Simon Busuttil: anti-corruption protest a national, not partisan issue
"Corruption is natural wherever humanity is involved, but the measure of a leader is how they react to such corruption" - PN leader
6 March 2016, 11:06am
Speaking during a political activity in Bormla, Busuttil said that today’s protest was a “national protest” and that it was an opportunity for people who truly loved their country to “stand up against corruption.”
“The government is in a crisis of corruption, and this corruption has seeped into the highest levels of government,” he said, making particular reference to the offshore companies held by energy and health minister Konrad Mizzi and the Prime Minister’s chief of staff Keith Schembri.
Stressing that Prime minister Joseph Muscat’s government had presented a series of scandals in just three years in office, Busuttil stressed that the PN was no longer willing to accept or indeed believe the excuses being made by the government.
“Muscat is choosing to defend and stand by people whose interests are questionable,” he said, adding that many were losing their trust and faith in the government as a result.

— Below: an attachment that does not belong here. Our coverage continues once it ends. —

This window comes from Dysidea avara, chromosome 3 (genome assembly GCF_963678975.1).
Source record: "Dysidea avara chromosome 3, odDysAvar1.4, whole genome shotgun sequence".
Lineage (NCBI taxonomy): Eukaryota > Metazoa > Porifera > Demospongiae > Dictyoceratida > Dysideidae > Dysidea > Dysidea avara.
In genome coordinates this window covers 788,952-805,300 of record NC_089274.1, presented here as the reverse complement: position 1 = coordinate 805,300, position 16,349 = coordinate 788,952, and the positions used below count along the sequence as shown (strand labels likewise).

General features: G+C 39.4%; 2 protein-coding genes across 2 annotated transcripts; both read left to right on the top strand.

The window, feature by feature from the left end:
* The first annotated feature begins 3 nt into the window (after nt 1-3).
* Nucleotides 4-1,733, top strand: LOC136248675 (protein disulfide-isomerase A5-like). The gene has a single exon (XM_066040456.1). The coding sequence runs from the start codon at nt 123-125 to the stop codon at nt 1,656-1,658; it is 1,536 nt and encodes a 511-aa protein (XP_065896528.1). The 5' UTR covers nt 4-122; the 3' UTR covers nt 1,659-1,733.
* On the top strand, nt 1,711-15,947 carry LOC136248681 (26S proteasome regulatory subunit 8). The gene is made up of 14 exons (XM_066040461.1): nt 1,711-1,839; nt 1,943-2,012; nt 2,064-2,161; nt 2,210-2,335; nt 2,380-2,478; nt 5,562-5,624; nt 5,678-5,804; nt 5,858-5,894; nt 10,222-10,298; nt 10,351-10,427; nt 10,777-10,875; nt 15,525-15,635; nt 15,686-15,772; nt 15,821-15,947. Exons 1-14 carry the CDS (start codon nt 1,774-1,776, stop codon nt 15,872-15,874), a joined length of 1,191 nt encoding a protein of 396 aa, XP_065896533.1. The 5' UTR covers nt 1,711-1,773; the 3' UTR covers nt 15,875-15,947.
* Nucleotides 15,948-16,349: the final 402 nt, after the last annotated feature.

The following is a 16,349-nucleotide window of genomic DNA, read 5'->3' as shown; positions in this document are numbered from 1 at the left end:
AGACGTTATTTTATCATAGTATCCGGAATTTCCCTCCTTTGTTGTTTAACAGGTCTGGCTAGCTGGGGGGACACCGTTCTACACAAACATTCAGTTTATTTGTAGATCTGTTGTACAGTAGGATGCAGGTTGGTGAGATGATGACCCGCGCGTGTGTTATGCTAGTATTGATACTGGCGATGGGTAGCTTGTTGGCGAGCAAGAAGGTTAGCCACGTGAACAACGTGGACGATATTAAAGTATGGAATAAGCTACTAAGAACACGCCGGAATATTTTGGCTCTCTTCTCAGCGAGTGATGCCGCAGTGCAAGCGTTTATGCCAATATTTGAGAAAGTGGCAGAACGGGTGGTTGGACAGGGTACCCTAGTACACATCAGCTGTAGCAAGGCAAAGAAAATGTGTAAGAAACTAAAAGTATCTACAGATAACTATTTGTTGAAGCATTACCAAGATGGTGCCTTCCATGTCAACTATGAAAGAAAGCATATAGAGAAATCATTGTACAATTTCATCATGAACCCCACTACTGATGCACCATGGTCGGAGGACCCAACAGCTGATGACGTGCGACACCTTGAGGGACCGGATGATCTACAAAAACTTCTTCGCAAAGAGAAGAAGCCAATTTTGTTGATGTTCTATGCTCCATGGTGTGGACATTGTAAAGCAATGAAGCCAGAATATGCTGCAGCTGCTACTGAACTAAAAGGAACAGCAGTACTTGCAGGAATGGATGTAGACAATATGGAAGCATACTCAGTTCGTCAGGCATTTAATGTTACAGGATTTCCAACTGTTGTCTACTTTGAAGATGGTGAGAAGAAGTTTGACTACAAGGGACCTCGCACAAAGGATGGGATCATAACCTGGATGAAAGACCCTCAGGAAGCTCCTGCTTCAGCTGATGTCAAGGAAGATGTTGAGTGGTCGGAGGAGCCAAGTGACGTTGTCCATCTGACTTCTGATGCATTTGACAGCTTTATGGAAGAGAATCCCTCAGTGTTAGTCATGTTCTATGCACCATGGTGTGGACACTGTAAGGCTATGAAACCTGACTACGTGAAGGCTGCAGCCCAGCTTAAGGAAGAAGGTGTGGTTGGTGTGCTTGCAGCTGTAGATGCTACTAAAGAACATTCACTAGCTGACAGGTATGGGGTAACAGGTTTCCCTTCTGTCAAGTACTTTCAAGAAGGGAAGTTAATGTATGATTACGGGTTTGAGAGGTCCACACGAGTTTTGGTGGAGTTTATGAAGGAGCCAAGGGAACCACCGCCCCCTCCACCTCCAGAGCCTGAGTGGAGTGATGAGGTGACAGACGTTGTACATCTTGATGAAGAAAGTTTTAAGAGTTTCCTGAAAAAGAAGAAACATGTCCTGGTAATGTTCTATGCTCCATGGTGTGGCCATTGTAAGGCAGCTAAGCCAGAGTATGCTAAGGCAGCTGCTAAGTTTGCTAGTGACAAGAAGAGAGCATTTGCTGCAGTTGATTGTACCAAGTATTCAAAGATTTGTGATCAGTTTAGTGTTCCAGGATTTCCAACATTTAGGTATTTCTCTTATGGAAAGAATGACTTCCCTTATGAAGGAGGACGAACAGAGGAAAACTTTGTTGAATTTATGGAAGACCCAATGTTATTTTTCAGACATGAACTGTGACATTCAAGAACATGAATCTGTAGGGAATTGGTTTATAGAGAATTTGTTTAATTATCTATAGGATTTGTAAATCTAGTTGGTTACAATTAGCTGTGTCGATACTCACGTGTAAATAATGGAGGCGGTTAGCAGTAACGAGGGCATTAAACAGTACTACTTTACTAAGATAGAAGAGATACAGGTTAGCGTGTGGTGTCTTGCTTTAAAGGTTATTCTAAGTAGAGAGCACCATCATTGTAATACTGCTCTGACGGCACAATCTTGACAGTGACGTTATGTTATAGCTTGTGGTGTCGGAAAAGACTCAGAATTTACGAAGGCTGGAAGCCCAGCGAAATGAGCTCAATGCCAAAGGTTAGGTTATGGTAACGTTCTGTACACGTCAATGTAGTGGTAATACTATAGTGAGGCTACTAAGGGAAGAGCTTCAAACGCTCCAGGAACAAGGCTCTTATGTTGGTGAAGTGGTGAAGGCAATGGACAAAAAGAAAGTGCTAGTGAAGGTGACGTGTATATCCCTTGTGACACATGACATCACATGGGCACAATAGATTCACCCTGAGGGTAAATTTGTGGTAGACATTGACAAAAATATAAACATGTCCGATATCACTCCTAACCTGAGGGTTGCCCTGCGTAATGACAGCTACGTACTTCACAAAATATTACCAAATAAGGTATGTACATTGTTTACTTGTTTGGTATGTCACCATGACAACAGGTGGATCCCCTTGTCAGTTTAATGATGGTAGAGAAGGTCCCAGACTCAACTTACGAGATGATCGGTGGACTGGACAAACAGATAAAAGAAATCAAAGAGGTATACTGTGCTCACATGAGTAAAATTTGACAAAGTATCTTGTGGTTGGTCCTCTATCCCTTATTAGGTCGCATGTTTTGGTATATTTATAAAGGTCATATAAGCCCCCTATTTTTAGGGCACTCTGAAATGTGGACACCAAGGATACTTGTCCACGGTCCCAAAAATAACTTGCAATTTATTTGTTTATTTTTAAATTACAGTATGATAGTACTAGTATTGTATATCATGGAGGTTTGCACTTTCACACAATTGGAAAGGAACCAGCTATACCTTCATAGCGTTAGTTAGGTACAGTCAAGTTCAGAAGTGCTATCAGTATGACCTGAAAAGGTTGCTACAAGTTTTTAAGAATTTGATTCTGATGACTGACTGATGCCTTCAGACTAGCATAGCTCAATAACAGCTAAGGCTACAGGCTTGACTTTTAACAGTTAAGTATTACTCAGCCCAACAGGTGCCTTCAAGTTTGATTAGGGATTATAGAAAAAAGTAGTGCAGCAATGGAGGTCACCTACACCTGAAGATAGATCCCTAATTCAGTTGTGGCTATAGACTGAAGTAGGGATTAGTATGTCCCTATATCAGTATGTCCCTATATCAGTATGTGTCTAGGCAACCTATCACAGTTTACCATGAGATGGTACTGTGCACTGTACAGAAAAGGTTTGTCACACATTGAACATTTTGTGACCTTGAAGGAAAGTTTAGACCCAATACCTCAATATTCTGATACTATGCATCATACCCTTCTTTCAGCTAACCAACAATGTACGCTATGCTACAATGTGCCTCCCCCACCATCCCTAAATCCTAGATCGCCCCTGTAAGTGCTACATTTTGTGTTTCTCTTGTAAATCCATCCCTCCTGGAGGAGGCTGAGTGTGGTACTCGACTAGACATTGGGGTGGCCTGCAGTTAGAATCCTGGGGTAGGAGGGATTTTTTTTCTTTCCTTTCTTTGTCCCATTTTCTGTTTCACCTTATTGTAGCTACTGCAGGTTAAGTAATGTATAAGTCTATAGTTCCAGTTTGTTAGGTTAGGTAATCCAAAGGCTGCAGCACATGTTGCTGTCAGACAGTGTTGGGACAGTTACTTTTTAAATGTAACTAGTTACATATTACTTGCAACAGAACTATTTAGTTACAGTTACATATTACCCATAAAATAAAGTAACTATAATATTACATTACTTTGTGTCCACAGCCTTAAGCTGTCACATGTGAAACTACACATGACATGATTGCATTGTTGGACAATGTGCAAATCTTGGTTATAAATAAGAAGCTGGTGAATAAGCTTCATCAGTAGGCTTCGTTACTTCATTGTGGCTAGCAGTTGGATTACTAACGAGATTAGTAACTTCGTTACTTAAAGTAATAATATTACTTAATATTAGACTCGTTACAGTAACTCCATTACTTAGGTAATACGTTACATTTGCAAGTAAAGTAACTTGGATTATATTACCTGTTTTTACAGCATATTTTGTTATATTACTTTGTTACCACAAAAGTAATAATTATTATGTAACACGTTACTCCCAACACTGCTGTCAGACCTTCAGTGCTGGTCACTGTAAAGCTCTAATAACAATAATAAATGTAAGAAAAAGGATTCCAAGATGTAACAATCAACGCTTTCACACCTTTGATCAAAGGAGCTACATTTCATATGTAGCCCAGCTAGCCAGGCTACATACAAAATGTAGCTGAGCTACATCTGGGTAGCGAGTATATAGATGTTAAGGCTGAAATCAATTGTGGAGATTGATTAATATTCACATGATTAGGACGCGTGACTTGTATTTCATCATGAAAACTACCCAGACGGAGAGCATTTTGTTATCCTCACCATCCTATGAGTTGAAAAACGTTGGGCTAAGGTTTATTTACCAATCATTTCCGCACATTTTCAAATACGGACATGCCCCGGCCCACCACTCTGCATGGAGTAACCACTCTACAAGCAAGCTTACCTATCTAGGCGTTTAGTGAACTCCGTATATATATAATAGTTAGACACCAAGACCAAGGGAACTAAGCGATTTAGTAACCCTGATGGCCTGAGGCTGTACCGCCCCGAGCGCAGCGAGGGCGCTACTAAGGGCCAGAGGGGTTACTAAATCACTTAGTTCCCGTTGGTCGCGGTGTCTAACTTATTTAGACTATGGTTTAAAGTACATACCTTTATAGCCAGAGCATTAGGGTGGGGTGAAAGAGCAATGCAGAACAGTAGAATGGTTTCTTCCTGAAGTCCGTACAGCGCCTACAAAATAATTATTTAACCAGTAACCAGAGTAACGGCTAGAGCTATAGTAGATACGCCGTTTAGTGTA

Admitting that many questioned the PN’s credentials to talk about good governance and corruption, Busuttil said that although the PN had been in government for 25 years, corruption, although arguably present, had never been allowed to reach such heights.
“Wherever there is humanity, there can be corruption,” he said, “But the issue here is whether the government takes action against corrupt individuals, and Muscat isn’t.”
Busuttil further stressed that he had entered politics specifically to clean-out the party, and that he had been faced with tough challenges and hurdles throughout his years as party leader.
“I can safely say I passed all these tests, unlike Muscat, who dragged his feet on so many issues and chose to defend so many corrupt people,” Busuttil said.
Busuttil reiterated that the PN’s new challenge and cause would be to clean out politics once and for all.
Adding that the party had chosen to address its political activity in Bormla, a traditionally Labour stronghold, Busuttil made an impassioned plea to Labour supporters who felt like they were being betrayed by current events and the rampant corruption.
“I urge anyone who has these feelings to speak out and stop this corruption from taking over,” he said.
“The government’s mud slinging tactics have completely degenerated politics,” he said, adding that the government continued to make unsubstantiated attacks that were not based on facts to attack members of the opposition.
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